Using Peer Pressure for You

Something that Twitter has done and Slack has perfected is using peer pressure and social isolation to their advantage. As is laid out in article by Satya van Heummen, the only way to use Slack is to do so 24/7, otherwise you will get left behind. With the constant stream of messages running down your timeline and the new features popping up every week or so, Slack doesn’t allow you to stop using it and they know it.

Slack allows for a perpetual stream of messages for any team and will save up to 10,000, but once you go past this number you have to pay in order to keep additional messages. As a smaller team here at Snyxius, ten thousand messages might take us months to get to, whereas a larger company might go through that in the span of a week or two.

“Slack doesn’t allow you stop using it (their platform) and they know it.”

Herein lies the brilliance of their business model. While allowing any team to sign up for Slack for free brings in all the new customers that they need, putting in a paid option after you have already gotten used to using the technology makes it a lot hard to leave. This is why over 400,000 users pay a monthly subscription to access their additional messages, adding up to over 45 million dollars in average revenue.

Instead of relying on the pull of additional features (which are also included) for the paid version of their product, the main reason people pay is for access to their own messages. Considering one of Slack’s main features is the ability to search through chats in order to find pertinent information, this is a huge draw for larger companies and they don’t seem to mind spending the extra cash in order to keep these archives.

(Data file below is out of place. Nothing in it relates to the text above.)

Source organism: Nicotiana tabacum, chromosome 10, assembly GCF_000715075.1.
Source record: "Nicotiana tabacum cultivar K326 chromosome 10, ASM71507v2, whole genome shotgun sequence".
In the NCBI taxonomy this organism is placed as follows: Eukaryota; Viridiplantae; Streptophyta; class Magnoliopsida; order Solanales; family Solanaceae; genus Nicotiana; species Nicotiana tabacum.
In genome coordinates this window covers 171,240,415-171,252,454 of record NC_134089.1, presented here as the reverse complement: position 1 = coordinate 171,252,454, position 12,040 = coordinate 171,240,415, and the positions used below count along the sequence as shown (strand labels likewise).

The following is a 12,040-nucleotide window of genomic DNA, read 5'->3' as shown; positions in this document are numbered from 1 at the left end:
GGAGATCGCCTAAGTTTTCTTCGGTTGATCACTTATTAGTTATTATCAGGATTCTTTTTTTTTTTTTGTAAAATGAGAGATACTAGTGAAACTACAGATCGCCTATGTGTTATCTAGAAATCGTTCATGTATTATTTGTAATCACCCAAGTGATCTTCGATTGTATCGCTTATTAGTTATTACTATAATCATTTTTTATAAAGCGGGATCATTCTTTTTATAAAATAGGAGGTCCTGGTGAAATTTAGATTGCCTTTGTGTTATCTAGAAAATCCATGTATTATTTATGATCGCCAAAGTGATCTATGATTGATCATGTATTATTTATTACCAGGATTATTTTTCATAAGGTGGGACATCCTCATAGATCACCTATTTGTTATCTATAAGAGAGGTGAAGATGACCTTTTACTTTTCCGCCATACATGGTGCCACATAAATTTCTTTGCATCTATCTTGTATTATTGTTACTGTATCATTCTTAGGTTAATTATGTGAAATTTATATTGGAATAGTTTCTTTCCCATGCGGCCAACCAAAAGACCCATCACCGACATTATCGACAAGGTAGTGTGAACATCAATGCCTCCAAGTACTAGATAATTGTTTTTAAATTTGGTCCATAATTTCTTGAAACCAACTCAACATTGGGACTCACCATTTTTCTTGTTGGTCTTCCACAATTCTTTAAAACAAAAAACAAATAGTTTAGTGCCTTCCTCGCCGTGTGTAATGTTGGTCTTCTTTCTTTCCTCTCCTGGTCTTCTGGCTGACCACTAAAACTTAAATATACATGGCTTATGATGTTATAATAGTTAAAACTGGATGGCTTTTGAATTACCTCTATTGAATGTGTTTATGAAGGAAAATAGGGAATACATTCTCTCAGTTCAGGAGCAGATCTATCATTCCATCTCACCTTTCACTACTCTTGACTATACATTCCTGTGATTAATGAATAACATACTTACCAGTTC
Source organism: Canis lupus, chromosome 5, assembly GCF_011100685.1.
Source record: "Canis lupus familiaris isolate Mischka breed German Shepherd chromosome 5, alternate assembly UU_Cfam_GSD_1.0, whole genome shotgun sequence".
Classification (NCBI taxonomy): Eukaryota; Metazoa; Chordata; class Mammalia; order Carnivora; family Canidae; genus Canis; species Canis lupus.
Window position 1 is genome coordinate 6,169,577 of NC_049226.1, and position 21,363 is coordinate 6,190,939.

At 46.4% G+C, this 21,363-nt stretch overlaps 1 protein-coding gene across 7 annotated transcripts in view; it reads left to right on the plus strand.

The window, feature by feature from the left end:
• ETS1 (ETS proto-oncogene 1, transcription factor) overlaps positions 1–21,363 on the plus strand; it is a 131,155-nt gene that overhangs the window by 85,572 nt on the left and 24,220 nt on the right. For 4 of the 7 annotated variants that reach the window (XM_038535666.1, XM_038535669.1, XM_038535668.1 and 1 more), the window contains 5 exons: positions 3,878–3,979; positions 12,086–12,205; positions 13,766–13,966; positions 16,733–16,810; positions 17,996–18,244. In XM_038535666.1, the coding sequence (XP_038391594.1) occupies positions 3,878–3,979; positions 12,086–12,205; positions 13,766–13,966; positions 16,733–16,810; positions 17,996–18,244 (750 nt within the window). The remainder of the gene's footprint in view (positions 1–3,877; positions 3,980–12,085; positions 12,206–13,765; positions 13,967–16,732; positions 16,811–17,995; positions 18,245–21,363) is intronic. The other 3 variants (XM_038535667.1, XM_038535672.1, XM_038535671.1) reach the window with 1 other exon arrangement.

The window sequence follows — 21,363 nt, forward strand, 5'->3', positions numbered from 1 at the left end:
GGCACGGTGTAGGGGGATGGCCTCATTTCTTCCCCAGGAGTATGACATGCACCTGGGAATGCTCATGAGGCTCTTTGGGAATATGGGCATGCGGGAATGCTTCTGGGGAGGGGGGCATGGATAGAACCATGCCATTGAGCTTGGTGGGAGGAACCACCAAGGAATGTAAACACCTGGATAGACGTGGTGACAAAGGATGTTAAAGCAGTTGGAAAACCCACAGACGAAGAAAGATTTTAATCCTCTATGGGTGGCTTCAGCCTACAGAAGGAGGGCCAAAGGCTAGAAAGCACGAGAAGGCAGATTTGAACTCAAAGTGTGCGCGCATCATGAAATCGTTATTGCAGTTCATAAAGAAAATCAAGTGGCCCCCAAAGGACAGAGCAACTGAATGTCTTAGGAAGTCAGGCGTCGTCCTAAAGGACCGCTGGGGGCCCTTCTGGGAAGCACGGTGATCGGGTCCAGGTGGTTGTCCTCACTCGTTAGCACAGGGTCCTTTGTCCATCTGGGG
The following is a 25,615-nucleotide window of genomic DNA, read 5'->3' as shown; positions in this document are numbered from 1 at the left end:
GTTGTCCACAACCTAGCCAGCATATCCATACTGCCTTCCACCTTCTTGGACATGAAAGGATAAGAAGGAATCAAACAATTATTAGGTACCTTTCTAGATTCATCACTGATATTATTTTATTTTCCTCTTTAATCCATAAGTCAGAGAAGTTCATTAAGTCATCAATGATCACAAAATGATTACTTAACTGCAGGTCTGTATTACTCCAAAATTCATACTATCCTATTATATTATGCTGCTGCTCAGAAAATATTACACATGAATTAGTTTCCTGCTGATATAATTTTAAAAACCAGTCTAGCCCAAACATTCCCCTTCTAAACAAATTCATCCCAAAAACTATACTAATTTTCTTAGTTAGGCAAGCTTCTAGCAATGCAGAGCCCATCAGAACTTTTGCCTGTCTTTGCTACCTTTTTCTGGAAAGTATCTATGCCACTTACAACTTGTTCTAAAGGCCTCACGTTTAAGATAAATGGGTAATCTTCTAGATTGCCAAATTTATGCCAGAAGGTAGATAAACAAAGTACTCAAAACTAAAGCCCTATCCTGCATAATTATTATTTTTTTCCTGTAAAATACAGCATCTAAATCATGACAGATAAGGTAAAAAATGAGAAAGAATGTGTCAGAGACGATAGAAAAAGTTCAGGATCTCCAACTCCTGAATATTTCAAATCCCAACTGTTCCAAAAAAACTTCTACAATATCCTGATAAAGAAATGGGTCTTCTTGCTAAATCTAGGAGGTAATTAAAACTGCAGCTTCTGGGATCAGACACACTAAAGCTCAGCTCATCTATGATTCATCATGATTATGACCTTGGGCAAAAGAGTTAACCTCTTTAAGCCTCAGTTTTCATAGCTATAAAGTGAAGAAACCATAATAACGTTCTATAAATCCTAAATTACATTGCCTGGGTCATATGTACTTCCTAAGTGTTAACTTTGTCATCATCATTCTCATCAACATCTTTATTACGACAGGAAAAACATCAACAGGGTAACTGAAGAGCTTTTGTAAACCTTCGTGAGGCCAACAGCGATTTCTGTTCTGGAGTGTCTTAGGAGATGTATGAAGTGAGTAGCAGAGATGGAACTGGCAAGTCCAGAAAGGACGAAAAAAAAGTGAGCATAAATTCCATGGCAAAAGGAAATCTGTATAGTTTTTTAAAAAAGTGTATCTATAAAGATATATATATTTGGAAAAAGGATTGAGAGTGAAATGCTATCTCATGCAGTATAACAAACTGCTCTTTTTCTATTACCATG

Another huge reason for this focus for Slack is that 77% of Fortune 100 companies use their product. Companies this large have too many employees to ever use the free option, so for the time being Slack has a steady stream of revenue coming in month after month, year after year. Again, all of this without a proper sales team!

“77% of Fortune 100 companies use their product (Slack)… without a proper sales team!”

The great part about this business model is that is relatively easy to replicate, so before your company settles on another popular model such as a “freemium” service, consider what peer pressure can do for you.

The Next Slack

Slack has made a lot of smart choices based off the failures of other companies before them and for the most part it has made them the success that they are today. However, there is always going to be another company who comes along and does to Slack what they have done to others. Who will the next Slack be? That still remains to be seen.

If you want your company to be the next Slack, focus on these things:

  • Start designing smarter than your competition, focusing on the core aspects of what makes your company unique and sticking to it.
  • When you say they want to change the world, actually mean it. Set your expectations for what you can do high and your goals even higher.
  • Use integration with other companies to keep up with your competition, letting them do the work for you while you focus on what you do best.
  • If you build a quality product with a technology that is easy to use, people will want to either use your product or work alongside you to make it better. Never lose sight of that.
  • Use peer pressure and the ever-expanding breadth of social sharing to your advantage. Make a product that people will want to share and that will make those who aren’t feel out of the loop.

Slack’s success might be extraordinary, but it came from very simple practices that have changed the way many think about running a business. Now it’s your turn to learn from their mistakes and be the next game-changer